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Complainant Name:
Mr Patrick Harrington

Clauses Noted: 6

Publication: Searchlight Magazine


Mr Patrick Harrington of London complained that in an article in Searchlight Magazine on 1 January 1999, headlined "Never mind his politics", a reference to his 13 year old nephew was in breach of 6 (Children) of the Code of Practice.

Clause 6

The complaint under Clause 6 was upheld.

The piece, which appeared in a gossip column headlined "News from the Sewers", commented on the complainant's forthcoming marriage and referred to his former role within the National Front. It also referred to the earlier marriage of the complainant's sister to a former political colleague of the complainant's. It stated that the complainant's sister was estranged from her husband, but that she had decided to send her 13 year old son to live with him in order to influence her son's political ideas.

The complainant raised the complaint on behalf of his nephew. He objected that his nephew was identified and said that this marked him as a "potential target" for "political extremists".

The magazine said that the article was based largely on information the complainant's sister had volunteered in a telephone conversation with a journalist working under cover. They believed they were justified in identifying the complainant's nephew as they considered he needed to be "protected from far right activists".

The complainant said his sister denied speaking to a journalist, or indeed anyone else, about the matters referred to in the article. The magazine provided a telephone bill showing a call to the complainant's number and said the undercover journalist had spoken to the complainant's sister.



It appeared that the background to this complaint was a long-running dispute between the two parties, who hold radically opposing political views. However, the Commission did not find that the magazine had demonstrated an exceptional public interest, as required by the Code, for identifying of the complainant's 13 year old nephew in this context.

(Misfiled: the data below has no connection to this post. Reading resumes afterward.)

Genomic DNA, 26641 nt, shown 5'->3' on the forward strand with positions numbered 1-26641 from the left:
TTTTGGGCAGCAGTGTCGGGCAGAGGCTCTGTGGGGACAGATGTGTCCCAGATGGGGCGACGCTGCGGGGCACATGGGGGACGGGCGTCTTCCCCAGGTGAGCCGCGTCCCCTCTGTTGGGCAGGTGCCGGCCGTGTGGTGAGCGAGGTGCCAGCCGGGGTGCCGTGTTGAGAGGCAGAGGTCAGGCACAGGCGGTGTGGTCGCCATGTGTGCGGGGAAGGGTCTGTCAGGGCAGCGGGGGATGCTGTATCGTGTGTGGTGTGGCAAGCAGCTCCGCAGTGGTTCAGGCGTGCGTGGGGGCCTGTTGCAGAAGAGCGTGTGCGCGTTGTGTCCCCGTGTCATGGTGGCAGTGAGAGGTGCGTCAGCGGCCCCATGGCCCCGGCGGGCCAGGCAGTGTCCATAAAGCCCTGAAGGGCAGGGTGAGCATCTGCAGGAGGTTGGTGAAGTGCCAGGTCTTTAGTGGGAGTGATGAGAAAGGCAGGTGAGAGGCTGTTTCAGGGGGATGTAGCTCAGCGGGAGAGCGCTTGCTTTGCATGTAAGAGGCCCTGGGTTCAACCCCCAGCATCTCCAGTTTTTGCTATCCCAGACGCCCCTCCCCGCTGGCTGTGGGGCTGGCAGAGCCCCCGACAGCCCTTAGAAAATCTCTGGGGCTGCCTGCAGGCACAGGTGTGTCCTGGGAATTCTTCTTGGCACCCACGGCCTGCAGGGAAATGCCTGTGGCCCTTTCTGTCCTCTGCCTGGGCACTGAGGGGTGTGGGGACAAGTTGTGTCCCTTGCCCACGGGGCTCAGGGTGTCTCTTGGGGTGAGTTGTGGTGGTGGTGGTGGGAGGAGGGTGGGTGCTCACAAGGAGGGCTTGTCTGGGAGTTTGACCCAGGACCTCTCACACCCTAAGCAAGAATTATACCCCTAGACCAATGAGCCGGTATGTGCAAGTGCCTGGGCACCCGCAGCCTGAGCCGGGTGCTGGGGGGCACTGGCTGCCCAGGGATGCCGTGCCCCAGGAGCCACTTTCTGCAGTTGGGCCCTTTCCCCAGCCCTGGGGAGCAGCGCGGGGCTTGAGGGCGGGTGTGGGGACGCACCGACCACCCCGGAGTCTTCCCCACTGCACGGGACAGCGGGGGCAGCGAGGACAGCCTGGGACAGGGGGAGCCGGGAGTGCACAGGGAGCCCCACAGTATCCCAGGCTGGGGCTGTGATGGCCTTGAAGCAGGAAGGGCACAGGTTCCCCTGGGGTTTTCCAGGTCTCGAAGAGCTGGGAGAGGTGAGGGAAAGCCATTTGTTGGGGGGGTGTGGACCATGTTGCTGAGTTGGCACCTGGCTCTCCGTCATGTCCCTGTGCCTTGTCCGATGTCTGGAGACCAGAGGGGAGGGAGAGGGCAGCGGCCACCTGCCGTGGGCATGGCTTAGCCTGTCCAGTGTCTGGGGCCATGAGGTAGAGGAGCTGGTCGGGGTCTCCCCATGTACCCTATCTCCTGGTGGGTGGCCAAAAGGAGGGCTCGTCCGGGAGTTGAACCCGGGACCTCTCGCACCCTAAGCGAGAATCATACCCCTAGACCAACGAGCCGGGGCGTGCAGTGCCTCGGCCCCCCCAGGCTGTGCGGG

Clause 3

The complaint under Clause 3 was rejected. The complainant also objected on behalf of his sister and his fiancee that the piece was an unjustified invasion of their privacy in breach of Clause 3. He said that neither of them was a member of any political party and that the references to them in the context of a piece commenting on his own political past represented an unjustified intrusion into their privacy.

The magazine said that the complainant's girlfriend was not named and the article made clear she did not share his views. They believed the complainant's sister had a long association with "fringe politics".

The complainant said that as a teenager his sister was briefly a supporter of the Workers Revolutionary Party, but she had not been involved with any other political group.

The Commission noted that the complainant's fiancee was not named and it did not find that the reference to the forthcoming marriage represented an unjustified intrusion of her privacy. Nor did the Commission find that the reference to the marriage of the complainant's sister to the complainant's former political colleague represented an unjustified intrusion of her privacy. Marriages are a matter of public record.


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